Towards More than Medicine
Across all sites in the BHF House of Care programme, momentum is now picking up towards adopting the More than Medicine approach, especially where supported by established and expanding House of Care practices.
More than Medicine is a key component of the House’s foundation. This concept is about practices improving their awareness of local community assets and linking people with these. Practices can plan how to use information from care and support planning conversations to influence commissioning of these assets.
Sites reported that the social prescribing aspect of the House has been slower to emerge as it has first required building trust in the approach among healthcare professionals and then expanding knowledge of support services in the community.1,2
However, practice nurses are now referring people to these services more frequently in some sites.3 In one practice, where services didn’t exist to meet the needs of people with LTCs, staff took the initiative themselves (see Embodying the More than Medicine approach, below).4
Embodying the More than Medicine approach
Staff at the Crail Medical Practice in Glasgow were concerned about people who were overweight and had high blood pressure and diabetes. They felt there was no provision in the local community to support these people to manage and meet their own goals.
Thanks to new thinking “driven by the House of Care programme”, the practice started a weekly walking group.It’s been highly successful: people enjoy the social aspect of meeting up and have created friendships. Several have lost weight and improved their blood pressure.
The practice team were NHS Greater Glasgow and Clyde Chairman’s Awards gold winner in the Improving Health Category and also won the BHF Alliance Team of the Year 2018 award for this work.
Internal audit results report greater awareness of social prescribing among healthcare professionals in the programme.3 In Scotland, this was the Links Worker approach. In Gateshead, when other activities and services were discussed within the care and support planning conversation, 89% of people found these ‘very useful’ or ‘somewhat useful’.5 Many healthcare professionals felt social prescribing helped to reduce social isolation, improved support for psychological needs and better met the needs of harder-to-reach groups.6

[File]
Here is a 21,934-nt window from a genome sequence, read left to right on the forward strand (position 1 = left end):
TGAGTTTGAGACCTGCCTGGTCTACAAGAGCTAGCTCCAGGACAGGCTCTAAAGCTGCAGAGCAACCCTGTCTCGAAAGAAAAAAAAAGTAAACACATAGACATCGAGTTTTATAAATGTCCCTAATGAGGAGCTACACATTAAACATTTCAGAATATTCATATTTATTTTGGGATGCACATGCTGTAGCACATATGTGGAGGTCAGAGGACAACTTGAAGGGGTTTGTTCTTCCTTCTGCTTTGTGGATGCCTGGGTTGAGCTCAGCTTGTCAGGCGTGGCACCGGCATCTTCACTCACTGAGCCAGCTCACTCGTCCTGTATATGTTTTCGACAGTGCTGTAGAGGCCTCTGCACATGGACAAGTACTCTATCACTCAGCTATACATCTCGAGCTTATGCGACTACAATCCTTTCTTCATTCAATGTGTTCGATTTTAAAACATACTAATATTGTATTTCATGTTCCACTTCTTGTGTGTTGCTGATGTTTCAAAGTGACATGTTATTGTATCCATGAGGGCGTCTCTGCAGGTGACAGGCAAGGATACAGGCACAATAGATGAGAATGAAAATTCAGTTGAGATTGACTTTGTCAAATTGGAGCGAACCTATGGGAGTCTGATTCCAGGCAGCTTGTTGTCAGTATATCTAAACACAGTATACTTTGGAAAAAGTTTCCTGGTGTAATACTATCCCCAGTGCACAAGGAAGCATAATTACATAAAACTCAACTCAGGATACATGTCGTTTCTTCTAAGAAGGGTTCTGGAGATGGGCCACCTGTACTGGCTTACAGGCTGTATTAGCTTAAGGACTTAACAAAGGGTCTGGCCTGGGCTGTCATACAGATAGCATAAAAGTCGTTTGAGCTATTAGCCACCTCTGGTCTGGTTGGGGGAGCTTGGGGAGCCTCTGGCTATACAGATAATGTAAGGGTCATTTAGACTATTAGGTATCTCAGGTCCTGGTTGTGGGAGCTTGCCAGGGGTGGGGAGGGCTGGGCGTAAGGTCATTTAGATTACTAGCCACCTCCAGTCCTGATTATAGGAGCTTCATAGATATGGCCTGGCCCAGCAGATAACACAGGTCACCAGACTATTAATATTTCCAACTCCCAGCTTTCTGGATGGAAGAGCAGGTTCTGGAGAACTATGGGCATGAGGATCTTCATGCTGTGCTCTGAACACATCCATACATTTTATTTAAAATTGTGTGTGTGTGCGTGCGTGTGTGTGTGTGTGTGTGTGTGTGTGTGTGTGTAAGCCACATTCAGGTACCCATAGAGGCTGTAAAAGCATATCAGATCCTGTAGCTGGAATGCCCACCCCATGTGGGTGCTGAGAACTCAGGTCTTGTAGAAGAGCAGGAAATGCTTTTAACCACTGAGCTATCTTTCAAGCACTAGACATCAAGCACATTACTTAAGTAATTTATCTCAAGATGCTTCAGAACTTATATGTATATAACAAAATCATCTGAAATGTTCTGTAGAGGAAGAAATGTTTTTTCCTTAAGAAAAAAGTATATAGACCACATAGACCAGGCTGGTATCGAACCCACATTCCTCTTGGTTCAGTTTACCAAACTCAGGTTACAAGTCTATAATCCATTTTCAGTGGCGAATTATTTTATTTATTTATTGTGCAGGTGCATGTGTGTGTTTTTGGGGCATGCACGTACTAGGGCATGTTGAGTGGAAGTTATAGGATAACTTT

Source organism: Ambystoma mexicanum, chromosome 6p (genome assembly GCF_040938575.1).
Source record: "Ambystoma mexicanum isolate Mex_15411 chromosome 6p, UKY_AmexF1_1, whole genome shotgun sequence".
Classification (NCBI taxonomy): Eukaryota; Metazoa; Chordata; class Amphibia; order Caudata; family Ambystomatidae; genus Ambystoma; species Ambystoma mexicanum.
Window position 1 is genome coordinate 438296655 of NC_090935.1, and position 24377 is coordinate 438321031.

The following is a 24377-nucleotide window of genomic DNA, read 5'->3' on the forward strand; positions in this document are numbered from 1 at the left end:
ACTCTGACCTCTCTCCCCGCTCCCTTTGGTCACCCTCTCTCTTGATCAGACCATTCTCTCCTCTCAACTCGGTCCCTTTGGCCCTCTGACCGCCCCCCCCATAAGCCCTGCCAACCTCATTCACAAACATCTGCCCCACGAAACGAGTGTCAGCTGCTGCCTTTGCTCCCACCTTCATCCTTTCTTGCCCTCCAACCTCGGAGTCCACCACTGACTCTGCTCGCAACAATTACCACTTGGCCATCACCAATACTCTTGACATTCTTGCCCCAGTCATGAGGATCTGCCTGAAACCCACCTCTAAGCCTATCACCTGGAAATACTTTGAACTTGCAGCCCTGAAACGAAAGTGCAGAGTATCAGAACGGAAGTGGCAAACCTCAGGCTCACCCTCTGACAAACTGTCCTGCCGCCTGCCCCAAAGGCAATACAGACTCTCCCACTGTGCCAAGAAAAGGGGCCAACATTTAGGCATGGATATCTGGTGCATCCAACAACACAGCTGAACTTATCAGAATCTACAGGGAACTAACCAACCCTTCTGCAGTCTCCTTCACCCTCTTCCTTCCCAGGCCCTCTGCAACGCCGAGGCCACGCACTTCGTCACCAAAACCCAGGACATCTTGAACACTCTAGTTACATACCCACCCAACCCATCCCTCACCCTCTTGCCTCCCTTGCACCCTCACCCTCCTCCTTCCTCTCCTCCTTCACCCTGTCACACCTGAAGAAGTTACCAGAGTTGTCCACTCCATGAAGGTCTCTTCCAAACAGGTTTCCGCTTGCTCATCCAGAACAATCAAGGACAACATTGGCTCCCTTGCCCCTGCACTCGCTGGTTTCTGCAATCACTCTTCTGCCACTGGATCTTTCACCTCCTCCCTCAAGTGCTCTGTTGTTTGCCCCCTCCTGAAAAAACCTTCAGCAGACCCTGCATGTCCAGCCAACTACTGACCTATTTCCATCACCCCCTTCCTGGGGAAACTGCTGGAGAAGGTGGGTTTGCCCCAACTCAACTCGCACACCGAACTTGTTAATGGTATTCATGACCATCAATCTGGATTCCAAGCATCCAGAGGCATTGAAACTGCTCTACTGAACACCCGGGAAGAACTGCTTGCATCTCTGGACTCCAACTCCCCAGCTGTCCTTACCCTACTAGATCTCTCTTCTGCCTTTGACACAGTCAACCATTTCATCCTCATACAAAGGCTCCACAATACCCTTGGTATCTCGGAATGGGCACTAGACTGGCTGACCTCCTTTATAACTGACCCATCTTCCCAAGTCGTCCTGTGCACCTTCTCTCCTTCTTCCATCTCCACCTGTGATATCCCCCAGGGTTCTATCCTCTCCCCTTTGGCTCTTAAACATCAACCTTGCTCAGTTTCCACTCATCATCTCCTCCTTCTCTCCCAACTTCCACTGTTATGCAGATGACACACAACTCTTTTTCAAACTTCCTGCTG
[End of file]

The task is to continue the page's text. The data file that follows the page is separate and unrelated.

The independent evaluation report recommended that the BHF, Health and Social Care Alliance Scotland and Year of Care Partnerships are well placed to continue supporting the More than Medicine element of this programme.7 This should build on progress made and develop the wider case for change and further understanding around the role of wider determinants of health and supported self-management.
Next: A supportive landscape
1 ICF Consulting Ltd, 2018. House of Care Evaluation: Final Report, page 32
2 ICF Consulting Ltd, 2018. House of Care Evaluation: Final Report, page 84
3 ICF Consulting Ltd, 2018. House of Care Evaluation: Final Report, page 34
4 ICF Consulting Ltd, 2018. House of Care Evaluation: Final Report, page 38
5 ICF Consulting Ltd, 2018. House of Care Evaluation: Final Report, Annex 3, page 23
6 ICF Consulting Ltd, 2018. House of Care Evaluation: Final Report, page 33
7 ICF Consulting Ltd, 2018. House of Care Evaluation: Final Report, page 90